I'm hoping that in light of these facts, the Court will prevent this misleading ballot question from being on this fall's ballot.  If not, I will be voting no, and urging Second Ward residents to join me in voting no.

Voter ID: the GOP and Uncle Joe

During the devastating report on the Voter ID Constitutional amendment this morning, our Clerk pointed out that under a provisional voting scheme large numbers of votes are thrown out, because the voters in question do not or cannot prove their eligibility within the short timeline available to them.  The Pew survey City staff cited indicates that 30% of provisional votes are not counted.

This reminded me of a quote I've heard many times, often paraphrased.  Here's the original, which appeared for the first time in Memoirs of the Former Secretary of Stalin:

"I consider it completely unimportant who in the party will vote, or how; but what is extraordinarily important is this—who will count the votes, and how." - Joseph Stalin

Who knew that there would be something that Minnesota Republicans and Soviet Communists could agree on?

Friday, July 13, 2012

Solicitors Ordinance

The Council is working on a needed change to our ordinances regulating door-to-door solicitors. 

The old ordinance required a license or permit for basically everyone knocking on doors, whether they were selling a product or service, or seeking charitable donations.  That opened the City to charges that we were violating First Amendment protections of free speech and Commerce Clause protections of commercial activity.  Similar requirements have been struck down in other places.

The new ordinance brings us more into line with the Constitution by scrapping the requirement for "non-commercial door-to-door advocates" to get a permit or even register with the City, and making folks selling a product or service that will be delivered later get a free registration.  The new ordinance regime has four distinct categories of solicitors with their own sets of rules, based on what they are knocking on doors for:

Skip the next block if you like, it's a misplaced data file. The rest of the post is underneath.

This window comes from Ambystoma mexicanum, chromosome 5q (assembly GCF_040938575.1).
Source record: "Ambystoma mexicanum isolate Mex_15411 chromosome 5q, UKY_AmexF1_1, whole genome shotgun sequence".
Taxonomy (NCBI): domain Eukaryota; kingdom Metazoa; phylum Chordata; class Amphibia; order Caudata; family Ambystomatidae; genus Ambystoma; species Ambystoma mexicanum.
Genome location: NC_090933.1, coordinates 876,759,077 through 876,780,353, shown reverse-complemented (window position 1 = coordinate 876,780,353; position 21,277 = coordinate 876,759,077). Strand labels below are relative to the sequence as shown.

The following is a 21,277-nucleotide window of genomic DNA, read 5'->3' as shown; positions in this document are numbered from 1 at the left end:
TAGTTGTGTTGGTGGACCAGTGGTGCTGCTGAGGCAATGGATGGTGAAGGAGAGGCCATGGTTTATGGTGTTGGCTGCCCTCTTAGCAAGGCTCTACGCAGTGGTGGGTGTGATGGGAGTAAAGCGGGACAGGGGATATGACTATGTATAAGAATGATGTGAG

• Non-commercial door-to-door advocates.  These are canvassers for political or social causes, including candidates and their volunteers or staff, nonprofit organizations, and religious groups.  They don't need to register or get a permit.
  • Solicitors.  These are folks who are soliciting orders for goods or services to be delivered later.  They don't have to get a permit, but they do have to register with the City.
  • Peddlers.  These are people knocking on doors with actual physical products to sell, or offering to provide a service immediately.  They need a permit.
  • Transient Merchants.  These folks don't knock on doors, but set up shop for a temporary time to sell goods that they physically have or services to be provided immediately.  They need a permit.
I was mostly supportive of this ordinance, though I had some concerns about some new provisions that Regulatory Services staff had suggested.  The old ordinance contained no restrictions on the time of day that someone could solicit, nor did it have any language about "no soliciting" signs.

The new ordinance contains new restrictions on both.  As originally written, it would have limited soliciting to between the hours of 8am-8pm, and made it illegal to knock on a door with a "no soliciting" sign.  Problematically, from my perspective, these new restrictions applied to the "non-commercial door-to-door advocates."

I did not think that was appropriate.  In my campaigns for City Council, I have knocked on doors later than 8pm (in the University of MN dorms, for instance), and I have certainly knocked on doors with "no soliciting" signs.  I find that more than nine times out of ten, folks who have indicated that they don't want to be solicited appreciate the chance to talk to a candidate for public office.